It is hard not to be impressed with what has been achieved thus far over at AFC Rushden & Diamonds.
And, before we really get into it, let’s be clear that they aren’t the only local success story in the United Counties League this season.
Rushden & Higham United have made it into the final of the NFA Junior Cup – a fine achievement. Desborough Town have enjoyed a superb season in the Premier Division given where they were a year ago. And the likes of Wellingborough Town and Stewarts & Lloyds are doing all they can to avoid the drop from the top flight.
But Diamonds’ debut season as a senior side in Division One continues to catch the eye.
Just this week, they inflicted only a second league defeat on leaders Sileby Rangers on their own ground to ensure their bid for promotion in their first-ever season continues to gather pace – that was their eighth successive league victory.
However, it is more the general feel-good atmosphere that continues to impress me.
Here we have a club that was born out of the ashes after Rushden & Diamonds met their sticky end.
Make no mistake about it, those who followed the Rushden & Diamonds throughout their rise during the 1990s and early 2000s had it all thrown at them.
Backed by Max Griggs’ millions, which undoubtedly brought success, the people who got on board with their support were described by many locally and nationally as ‘plastic fans’.
But those ‘plastic’ supporters have shown they are made of nothing else apart from solid steel over the past couple of years.
They were fortunate, in a way, that there was a clean break. One minute Rushden & Diamonds existed, the next they didn’t. It was quick but extremely painful.
But what that clean break did was give a section of support an opportunity – one they have grabbed with both hands.
They started as an under-18 team in the Northants Senior Youth League, they got someone they were comfortable with in the form of Mark Starmer to run things on the pitch while, off the field, a commitment to do things ‘the right way’ after seeing the madness of football unfold before their eyes was made.
A deal was struck with Wellingborough to ground share at the Dog & Duck – an agreement that, on the face of it, seems to have benefited everyone.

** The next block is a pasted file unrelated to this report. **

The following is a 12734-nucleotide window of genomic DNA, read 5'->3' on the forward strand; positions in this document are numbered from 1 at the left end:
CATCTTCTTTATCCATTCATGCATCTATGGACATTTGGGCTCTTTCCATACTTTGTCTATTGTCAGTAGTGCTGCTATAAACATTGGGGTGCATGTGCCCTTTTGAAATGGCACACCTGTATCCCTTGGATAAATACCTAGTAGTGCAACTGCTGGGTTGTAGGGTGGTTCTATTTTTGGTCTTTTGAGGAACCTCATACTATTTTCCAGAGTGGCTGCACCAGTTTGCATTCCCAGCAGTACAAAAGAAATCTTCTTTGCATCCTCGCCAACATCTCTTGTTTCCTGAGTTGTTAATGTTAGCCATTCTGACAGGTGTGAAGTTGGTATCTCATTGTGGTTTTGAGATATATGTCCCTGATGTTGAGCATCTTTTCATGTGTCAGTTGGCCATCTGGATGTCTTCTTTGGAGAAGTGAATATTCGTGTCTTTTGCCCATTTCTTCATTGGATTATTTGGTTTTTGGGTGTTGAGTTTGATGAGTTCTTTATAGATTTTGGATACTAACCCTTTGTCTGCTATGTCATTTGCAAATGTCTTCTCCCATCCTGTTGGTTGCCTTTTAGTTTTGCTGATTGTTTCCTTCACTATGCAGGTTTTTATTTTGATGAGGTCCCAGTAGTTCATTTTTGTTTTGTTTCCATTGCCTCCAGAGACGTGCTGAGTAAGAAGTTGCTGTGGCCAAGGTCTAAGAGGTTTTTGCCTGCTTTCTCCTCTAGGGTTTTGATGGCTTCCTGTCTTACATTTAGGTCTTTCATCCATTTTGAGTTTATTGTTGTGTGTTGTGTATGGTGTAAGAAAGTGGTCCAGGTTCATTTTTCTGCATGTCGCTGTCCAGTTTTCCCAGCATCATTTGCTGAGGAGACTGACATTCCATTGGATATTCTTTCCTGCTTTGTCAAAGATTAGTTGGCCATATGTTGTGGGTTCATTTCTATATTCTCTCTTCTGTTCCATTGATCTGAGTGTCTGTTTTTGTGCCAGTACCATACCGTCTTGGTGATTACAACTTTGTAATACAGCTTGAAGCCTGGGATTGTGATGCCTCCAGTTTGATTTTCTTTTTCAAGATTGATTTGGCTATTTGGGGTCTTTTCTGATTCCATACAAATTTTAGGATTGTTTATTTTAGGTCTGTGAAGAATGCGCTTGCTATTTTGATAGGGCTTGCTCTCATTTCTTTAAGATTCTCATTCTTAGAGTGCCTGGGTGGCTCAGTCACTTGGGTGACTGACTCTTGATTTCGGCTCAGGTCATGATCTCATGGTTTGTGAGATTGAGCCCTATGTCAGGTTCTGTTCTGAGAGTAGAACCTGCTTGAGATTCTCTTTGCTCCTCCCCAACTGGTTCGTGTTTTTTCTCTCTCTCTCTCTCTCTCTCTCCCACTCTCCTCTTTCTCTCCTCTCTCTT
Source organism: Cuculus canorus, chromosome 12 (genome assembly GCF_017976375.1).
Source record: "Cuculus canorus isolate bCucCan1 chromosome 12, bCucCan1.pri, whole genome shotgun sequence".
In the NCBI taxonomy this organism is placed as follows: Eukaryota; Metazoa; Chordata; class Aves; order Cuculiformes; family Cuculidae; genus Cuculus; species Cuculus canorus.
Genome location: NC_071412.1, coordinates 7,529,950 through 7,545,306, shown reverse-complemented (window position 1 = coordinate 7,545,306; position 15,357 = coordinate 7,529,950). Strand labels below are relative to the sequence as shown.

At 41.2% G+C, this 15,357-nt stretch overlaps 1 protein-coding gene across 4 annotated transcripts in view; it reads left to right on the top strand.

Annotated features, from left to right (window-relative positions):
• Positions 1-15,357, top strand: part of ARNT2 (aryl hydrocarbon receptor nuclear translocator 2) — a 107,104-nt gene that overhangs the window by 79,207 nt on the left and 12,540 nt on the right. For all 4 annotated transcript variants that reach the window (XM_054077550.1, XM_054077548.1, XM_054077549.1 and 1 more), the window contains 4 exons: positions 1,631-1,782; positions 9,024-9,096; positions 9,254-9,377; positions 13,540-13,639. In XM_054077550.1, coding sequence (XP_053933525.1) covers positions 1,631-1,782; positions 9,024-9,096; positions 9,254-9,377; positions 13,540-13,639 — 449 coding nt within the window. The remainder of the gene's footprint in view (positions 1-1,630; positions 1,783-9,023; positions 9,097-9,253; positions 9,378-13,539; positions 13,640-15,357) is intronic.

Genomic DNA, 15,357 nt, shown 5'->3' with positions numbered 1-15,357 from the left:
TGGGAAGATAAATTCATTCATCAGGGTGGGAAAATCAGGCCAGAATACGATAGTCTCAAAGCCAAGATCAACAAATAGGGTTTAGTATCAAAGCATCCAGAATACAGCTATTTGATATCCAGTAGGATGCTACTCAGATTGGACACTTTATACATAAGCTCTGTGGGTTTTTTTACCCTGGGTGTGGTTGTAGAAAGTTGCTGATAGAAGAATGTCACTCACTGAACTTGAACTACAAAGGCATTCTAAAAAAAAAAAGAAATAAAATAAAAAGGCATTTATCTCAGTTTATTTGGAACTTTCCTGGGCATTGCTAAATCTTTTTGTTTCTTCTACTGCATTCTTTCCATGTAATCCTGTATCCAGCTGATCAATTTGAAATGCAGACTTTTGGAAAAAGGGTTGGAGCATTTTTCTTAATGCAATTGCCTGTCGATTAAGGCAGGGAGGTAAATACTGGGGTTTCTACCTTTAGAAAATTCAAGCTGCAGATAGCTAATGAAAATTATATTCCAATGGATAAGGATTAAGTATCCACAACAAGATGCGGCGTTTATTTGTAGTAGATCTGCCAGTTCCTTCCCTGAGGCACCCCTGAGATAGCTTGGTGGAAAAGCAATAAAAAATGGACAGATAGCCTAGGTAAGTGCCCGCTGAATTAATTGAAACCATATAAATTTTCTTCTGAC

And now, here they are, on the brink of claiming elevation at the first attempt.
Has a bit of money been spent on putting together a squad capable of promotion? Probably. But, unlike a number of sides throughout the UCL, they can justify it with the crowds they are getting in.
Yes, those fans who started this whole thing have stuck with it. But they have got others on board. Is there any other club at that level that has an average home attendance of around the 450-500 mark and has been involved in a game that saw over 1,100 in attendance (at Hayden Road against Rushden & Higham)?
There is a lesson to be learned here. And that is that fans CAN make the difference. But they have to be united and pulling in the same direction, not bickering amongst themselves and feeling sorry for themselves about what someone may or may not have done to their club in the past.
It is fair to say that the original Rushden & Diamonds were not particularly liked. There was jealousy from pretty much all areas about the way they spent their way into the Football League.
But these people also saw the hard times and when the worst happened, they didn’t sulk. No, they got together and did something about it.
They may or may not get promoted this season but you get the feeling that, in a way, it doesn’t really matter because a group of fans who lost what they did on Saturday afternoon now have it back. Surely that is all that matters?
But don’t be too surprised if AFC Rushden & Diamonds continue to flourish in the seasons to come and don’t be surprised if a rise into the Southern League comes sooner rather than later.
And if it does, it would have been done through nothing more than love for the club and game that these ‘plastic’ fans believe in. I take my hat off to them.